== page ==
A new display technology called i2R e-paper is making the rounds today. It’s developed by ITRI, a Taiwanese research company that has produced flexible AMOLED and LCD displays in the past. i2R is essentially a plastic substrate with a heat-activated liquid crystal coating: you pass it through a thermal printer and a 300dpi monochrome image is impressed on its surface — until you want to rewrite it, which you can do up to 260 times by their calculations.
Putting aside the obvious comparisons to, say, using a pencil, I’m not sure this technology is the paper-killer ITRI and some sites think it is. I have several issues with the technology:
-The display is advertised as not consuming electricity. That’s something that can be said of any bistable display — e-ink is the same way, and once made to display something, it will display it without using electricity as long as it isn’t interfered with. And i2R may not require electricity (to be specific, it has no underlying circuitry, making it a closer analog to paper), but its thermal printing device certainly does. Essentially, it requires electricity in the same way e-ink does: to change what is displayed. Presumably the crystals wear out after a time, however, limiting the rewrites.
-Heat activation limits the ways in which people can interact with these displays. The advantages of a circuit-capable substrate is the ability to include sensors such as IR or resistive touch arrays, allowing for people to write on or “click” content. Obviously the point here isn’t interactive content but reusable displays, but the gains are questionable.
-No attached memory means changing what’s on the display/paper is an involved process of feeding it through its special writer. Doing this with dozens of i2R displays doesn’t look like anything a shopkeeper would want to do.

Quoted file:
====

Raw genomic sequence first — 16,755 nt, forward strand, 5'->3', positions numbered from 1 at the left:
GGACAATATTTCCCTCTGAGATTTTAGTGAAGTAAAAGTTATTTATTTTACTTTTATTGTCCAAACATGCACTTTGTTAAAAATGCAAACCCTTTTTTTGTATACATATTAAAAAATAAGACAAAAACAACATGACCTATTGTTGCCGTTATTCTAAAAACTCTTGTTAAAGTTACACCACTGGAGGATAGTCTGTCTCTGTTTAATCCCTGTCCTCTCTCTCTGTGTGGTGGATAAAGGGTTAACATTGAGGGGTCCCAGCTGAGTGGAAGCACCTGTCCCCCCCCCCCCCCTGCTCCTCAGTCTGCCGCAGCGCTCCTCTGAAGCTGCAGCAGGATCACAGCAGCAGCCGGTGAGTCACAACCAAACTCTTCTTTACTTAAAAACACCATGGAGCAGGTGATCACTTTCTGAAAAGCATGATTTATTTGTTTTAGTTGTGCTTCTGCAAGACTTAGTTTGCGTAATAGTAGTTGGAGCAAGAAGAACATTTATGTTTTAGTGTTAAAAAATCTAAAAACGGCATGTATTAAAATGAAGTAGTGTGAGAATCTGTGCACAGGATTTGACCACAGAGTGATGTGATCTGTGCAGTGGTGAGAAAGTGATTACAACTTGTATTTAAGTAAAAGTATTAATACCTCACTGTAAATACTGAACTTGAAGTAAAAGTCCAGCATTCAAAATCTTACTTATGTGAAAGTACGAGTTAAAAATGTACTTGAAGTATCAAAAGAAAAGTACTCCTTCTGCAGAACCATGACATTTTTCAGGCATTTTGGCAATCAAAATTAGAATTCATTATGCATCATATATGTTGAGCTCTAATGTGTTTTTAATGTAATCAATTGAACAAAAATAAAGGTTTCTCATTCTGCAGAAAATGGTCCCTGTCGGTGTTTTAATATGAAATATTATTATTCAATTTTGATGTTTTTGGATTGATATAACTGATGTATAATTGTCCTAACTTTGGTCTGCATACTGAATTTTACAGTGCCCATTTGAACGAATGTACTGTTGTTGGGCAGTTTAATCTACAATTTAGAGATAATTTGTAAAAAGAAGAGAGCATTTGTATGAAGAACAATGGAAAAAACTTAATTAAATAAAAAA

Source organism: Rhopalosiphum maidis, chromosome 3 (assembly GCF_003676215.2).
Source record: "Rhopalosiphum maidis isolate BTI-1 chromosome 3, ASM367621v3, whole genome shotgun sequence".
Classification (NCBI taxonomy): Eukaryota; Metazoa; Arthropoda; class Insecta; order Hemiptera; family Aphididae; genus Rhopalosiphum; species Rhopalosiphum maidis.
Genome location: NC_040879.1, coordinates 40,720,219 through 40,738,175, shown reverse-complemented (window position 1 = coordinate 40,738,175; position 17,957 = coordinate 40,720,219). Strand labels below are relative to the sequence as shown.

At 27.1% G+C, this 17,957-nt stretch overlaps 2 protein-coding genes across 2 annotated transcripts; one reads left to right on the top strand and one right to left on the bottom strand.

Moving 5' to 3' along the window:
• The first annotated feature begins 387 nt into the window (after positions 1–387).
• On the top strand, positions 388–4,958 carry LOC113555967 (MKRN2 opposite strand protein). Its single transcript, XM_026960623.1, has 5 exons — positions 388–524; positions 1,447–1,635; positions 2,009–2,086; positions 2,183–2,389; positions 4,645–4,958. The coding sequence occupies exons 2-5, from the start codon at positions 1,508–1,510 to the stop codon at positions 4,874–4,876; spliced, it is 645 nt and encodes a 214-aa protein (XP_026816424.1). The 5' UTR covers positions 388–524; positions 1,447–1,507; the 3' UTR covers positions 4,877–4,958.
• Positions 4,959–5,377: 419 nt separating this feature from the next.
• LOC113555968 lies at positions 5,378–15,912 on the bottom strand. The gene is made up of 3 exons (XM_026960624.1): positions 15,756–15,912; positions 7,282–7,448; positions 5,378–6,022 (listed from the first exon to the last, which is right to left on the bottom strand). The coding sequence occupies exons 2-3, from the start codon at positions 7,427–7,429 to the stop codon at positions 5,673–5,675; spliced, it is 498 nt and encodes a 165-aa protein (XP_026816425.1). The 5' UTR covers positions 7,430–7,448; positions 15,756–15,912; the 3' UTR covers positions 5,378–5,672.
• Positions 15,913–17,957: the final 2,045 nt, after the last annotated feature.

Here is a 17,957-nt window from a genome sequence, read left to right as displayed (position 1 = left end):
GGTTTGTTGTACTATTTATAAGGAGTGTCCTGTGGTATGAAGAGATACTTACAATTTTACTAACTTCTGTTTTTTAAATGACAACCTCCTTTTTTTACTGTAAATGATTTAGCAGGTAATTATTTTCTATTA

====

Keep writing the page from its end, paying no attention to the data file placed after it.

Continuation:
-I’m not sure which is worse for the environment: 260 pieces of A4 being recycled, or one A4-sized piece of plastic that isn’t being recycled (I doubt the crystal coating can be removed well enough to reprocess the substrate).
On the plus side, $2 per A4 sheet is cheap compared with other display technologies; A 6″ e-ink display costs $60 or so. Obviously you won’t be plastering your walls with Kindles. And 300dpi is enough to get some very detailed graphics or codes on there.
While I’m skeptical, I think the issue is simply that ITRI (and Reuters) are overselling it. This isn’t a wholesale replacement for paper, or e-ink for that matter: it’s a niche technology that can and should be applied in an institutional way. Think bus passes, temporary ID cards, class handouts, the sort of things that need to be rewritten semi-frequently from a central source but are mostly interacted with as static pieces of information. A “For sale!” sign isn’t the right application for this technology, and more traditional “displays” like whiteboards are also safe.
Watch Reuters’s video here. I don’t think this is the narrator’s beat, though. “It doesn’t require a backlight to print,” indeed.